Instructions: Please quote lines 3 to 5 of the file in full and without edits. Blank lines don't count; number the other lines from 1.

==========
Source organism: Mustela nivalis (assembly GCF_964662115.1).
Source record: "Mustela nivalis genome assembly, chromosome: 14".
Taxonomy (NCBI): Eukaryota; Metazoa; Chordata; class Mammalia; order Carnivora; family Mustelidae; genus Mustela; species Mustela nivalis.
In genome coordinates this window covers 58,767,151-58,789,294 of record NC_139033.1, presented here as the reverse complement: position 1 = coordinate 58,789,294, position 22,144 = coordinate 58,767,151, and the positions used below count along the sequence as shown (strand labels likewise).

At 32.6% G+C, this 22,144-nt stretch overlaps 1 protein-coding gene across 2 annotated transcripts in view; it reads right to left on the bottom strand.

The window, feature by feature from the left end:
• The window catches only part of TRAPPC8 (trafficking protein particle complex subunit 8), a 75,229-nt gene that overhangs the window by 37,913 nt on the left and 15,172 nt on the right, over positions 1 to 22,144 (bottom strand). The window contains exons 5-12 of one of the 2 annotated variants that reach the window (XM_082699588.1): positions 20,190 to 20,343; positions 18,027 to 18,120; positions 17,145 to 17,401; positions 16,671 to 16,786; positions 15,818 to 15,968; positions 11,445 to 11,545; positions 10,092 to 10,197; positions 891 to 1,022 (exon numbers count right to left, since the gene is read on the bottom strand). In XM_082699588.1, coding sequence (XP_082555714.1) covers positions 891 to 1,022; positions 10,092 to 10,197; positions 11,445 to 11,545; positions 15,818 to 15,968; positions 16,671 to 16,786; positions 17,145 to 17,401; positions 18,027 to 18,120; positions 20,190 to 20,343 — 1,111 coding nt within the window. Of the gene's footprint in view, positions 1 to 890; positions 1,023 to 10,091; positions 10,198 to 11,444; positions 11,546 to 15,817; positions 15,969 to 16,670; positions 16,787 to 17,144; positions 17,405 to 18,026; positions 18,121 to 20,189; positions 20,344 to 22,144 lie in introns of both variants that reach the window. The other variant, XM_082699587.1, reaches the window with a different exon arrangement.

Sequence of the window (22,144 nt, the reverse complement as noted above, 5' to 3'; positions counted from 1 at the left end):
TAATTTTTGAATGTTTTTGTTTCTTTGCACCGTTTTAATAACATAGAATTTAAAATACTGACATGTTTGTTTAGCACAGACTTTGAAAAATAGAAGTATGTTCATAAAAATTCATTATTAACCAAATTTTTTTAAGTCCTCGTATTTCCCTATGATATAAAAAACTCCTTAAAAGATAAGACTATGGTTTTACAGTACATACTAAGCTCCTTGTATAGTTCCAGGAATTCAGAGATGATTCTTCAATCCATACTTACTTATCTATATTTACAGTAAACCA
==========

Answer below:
Taxonomy (NCBI): Eukaryota; Metazoa; Chordata; class Mammalia; order Carnivora; family Mustelidae; genus Mustela; species Mustela nivalis.
In genome coordinates this window covers 58,767,151-58,789,294 of record NC_139033.1, presented here as the reverse complement: position 1 = coordinate 58,789,294, position 22,144 = coordinate 58,767,151, and the positions used below count along the sequence as shown (strand labels likewise).

At 32.6% G+C, this 22,144-nt stretch overlaps 1 protein-coding gene across 2 annotated transcripts in view; it reads right to left on the bottom strand.